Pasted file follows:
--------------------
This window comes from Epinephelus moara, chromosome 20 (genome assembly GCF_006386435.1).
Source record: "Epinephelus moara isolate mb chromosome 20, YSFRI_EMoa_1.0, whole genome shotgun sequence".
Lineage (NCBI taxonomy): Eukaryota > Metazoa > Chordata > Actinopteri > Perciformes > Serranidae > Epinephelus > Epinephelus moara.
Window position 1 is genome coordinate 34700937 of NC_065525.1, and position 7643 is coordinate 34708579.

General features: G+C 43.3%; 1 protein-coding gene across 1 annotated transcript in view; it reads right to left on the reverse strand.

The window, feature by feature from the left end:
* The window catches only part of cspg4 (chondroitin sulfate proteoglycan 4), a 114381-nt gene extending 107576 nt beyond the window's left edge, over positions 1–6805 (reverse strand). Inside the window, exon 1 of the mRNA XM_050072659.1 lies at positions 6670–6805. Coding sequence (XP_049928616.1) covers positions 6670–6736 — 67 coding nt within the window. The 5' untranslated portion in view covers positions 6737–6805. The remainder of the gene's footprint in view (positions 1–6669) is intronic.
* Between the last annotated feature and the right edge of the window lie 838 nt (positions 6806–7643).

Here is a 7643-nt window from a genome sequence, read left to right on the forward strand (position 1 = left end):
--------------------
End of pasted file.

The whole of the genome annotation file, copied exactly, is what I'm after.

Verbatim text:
This window comes from Epinephelus moara, chromosome 20 (genome assembly GCF_006386435.1).
Source record: "Epinephelus moara isolate mb chromosome 20, YSFRI_EMoa_1.0, whole genome shotgun sequence".
Lineage (NCBI taxonomy): Eukaryota > Metazoa > Chordata > Actinopteri > Perciformes > Serranidae > Epinephelus > Epinephelus moara.
Window position 1 is genome coordinate 34700937 of NC_065525.1, and position 7643 is coordinate 34708579.

General features: G+C 43.3%; 1 protein-coding gene across 1 annotated transcript in view; it reads right to left on the reverse strand.

The window, feature by feature from the left end:
* The window catches only part of cspg4 (chondroitin sulfate proteoglycan 4), a 114381-nt gene extending 107576 nt beyond the window's left edge, over positions 1–6805 (reverse strand). Inside the window, exon 1 of the mRNA XM_050072659.1 lies at positions 6670–6805. Coding sequence (XP_049928616.1) covers positions 6670–6736 — 67 coding nt within the window. The 5' untranslated portion in view covers positions 6737–6805. The remainder of the gene's footprint in view (positions 1–6669) is intronic.
* Between the last annotated feature and the right edge of the window lie 838 nt (positions 6806–7643).

Here is a 7643-nt window from a genome sequence, read left to right on the forward strand (position 1 = left end):